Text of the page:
The opinion of the court was delivered by: SHADUR
MEMORANDUM OPINION AND ORDER
This action was brought by Frank Calabrese ("Calabrese"), holder of United States Patent No. 4,322,849 ("'849 Patent") issued March 30, 1982 on a "Data Relay System," charging infringement of the '849 Patent by Square D Company ("Square D"). After extensive discovery the parties filed a barrage of Fed. R. Civ. P. ("Rule") 56 motions for summary judgment (two on each side), but this Court's initial review suggested that special priority ought to be afforded to the one in which Square D charged Calabrese with having violated the "best mode" requirement of 35 U.S.C. § 112 P1 ("Section 112 P1"). That course of action seemed most sensible because Square D's success on that motion would obviate any need for this Court to address what promised to be much more intricate issues, calling for more extended treatment in both factual and legal terms--and conversely, if the motion were unsuccessful nothing would be lost, because the best mode question would have had to be addressed as part of the Rule 56 package in any event.
Because of the nature of the best mode claim in this case, this Court also regarded the matter as one that would be best served by a rare (at least for this Court) reference to a special master under Rule 53--in this instance a lawyer known to this Court to be knowledgeable and experienced in intellectual property matters, Gerald Geren, Esq. On June 16, 1998 Special Master Geren produced his Report in which he recommended the grant of Square D's summary judgment motion in that respect, and the Report was followed in turn by Calabrese's timely objections (submitted on June 30) and then, at this Court's request, by Square D's response to the Calabrese objections. For the reasons stated in this memorandum opinion and order, this Court independently upholds the Special Master's recommendation and declares the '849 Patent invalid because of Calabrese's noncompliance with the statutory best mode mandate.
Most of the facts necessary for the present decision will be set forth in this section. To the extent that any factual matters may mesh better with the substantive discussion, they will be set out a bit later.
Calabrese really created his own potential best mode problem by his initial decision to split his patent application, when he first tendered it to the Patent Office, into two separate applications. That of course was a perfectly legitimate thing to do so long as the Patent Office (as it ultimately did in this instance) recognized the applications as covering two discrete inventions and hence as escaping the vice of double patenting (see In re Berg, 140 F.3d 1428 (Fed. Cir. 1998)).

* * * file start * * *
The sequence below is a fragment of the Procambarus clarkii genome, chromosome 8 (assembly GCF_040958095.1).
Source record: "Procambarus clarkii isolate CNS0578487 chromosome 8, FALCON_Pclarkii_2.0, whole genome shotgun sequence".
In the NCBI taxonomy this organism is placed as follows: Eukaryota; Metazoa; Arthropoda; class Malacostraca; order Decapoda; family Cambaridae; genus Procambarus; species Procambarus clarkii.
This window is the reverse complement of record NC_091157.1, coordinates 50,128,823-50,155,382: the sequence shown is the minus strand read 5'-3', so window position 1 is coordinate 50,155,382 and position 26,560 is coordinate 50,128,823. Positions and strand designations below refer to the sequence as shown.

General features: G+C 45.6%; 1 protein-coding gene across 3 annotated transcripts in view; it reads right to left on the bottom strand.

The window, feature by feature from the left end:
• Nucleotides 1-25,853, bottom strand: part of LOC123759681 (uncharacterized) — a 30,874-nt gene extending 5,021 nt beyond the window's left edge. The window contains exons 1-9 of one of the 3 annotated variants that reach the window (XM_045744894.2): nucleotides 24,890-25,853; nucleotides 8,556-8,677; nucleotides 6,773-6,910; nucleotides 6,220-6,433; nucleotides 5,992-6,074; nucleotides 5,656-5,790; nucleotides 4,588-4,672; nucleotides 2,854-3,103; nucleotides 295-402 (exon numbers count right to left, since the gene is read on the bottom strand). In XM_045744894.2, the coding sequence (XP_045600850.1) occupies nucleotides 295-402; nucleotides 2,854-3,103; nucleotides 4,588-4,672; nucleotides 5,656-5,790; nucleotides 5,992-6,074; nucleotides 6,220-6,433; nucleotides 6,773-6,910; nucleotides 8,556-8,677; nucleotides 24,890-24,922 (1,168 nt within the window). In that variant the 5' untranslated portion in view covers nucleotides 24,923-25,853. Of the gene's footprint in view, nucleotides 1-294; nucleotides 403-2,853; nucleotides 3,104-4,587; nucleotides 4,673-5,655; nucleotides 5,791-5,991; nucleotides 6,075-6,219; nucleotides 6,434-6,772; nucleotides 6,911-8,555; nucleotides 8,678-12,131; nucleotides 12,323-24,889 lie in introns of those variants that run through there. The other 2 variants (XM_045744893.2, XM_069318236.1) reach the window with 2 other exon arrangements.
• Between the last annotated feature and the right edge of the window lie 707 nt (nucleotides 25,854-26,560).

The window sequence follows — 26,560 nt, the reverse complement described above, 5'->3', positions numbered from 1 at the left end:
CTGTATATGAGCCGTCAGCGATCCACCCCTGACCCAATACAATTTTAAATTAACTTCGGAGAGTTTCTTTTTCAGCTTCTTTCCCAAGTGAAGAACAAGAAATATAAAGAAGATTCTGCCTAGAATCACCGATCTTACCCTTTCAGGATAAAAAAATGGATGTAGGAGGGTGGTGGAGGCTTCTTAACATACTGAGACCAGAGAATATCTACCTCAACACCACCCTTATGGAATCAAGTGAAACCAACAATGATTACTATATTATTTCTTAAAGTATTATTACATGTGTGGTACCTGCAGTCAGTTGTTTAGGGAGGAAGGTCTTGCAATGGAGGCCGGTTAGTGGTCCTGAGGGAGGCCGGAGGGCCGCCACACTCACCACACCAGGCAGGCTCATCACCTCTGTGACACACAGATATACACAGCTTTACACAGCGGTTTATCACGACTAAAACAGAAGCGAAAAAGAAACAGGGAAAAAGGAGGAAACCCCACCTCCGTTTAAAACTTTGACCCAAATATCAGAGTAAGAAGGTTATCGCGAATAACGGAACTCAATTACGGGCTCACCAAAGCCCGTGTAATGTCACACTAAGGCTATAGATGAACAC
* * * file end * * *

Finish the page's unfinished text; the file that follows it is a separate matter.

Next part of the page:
But Calabrese's problem in this instance stems from the fact that the application for what became the '451 Patent expressly disclosed the preferred embodiment of the invention that was the subject matter of that application (so that there is of course no question as to Calabrese's knowledge of that preferred embodiment), while that same disclosure was omitted from the '849 Patent. That being the case, if the subject of that preferred embodiment was also something that should have been disclosed as part of the best mode for practicing the invention of the '849 Patent now in suit, that nondisclosure necessarily invalidates the '849 Patent under Section 112 P1.
What Calabrese did was to file both of the applications (Serial No. 140,229, from which the '849 Patent ultimately matured, and Serial No. 140,212, from which the '451 Patent ultimately matured) on the same April 14, 1980 date. They were placed into different classes, assigned to different Examiners and then traveled different paths:
1. On April 28, 1981 the Examiner assigned to Serial No. 140,229 issued an Office Action setting out objections and rejections to that application. On July 23, 1981 applicant Calabrese amended claim 1 and proffered arguments in response to the Office Action. That then resulted in allowance of the application and issuance of the '849 Patent on March 30, 1982.
2. By contrast, the Examiner assigned to the other application originally rejected its claim 1 on the basis of double patenting, after which Calabrese amended the claims in that application so as to avoid that rejection. Then two later continuations were filed to that application: Serial No. 488,000 filed May 2, 1983 and Serial No. 06/894,083 filed August 6, 1986. On October 27, 1987--more than five years after issuance of the '849 Patent--the '451 Patent issued.
In consequence of those different paths reflected in the prosecution histories of the two applications, the '849 Patent will expire April 14, 2000, while the '451 Patent will not expire for another 4-1/2 years--on October 27, 2004.
Each patent as issued says that its invention has as its "object...to provide" ('849 Patent col. 1, lines 23-24) or that the invention "relates to" ('451 Patent col. 1, line 10) a subject described in identical terms: "A data relay system for accessing large quantities of data, of any voltage level, either discrete or analog, from a single source, typically a computer" ('849 Patent col. 1, lines 24-26, '451 Patent col. 1, lines 9-12). And both patents disclose the data relays themselves. But the '451 Patent also discloses as a preferred embodiment, as the '849 Patent does not, an input circuit and a relaying circuit within the data relay system (for receiving and amplifying the address and data information that passes between the data relays and the "host device" or computer).
There is of course no question that the two patents do not have identical claims, else two different patents would never have issued. Here is the critical claim 1 of the '849 Patent, with emphasis added to focus attention on the elements that have proved to be ...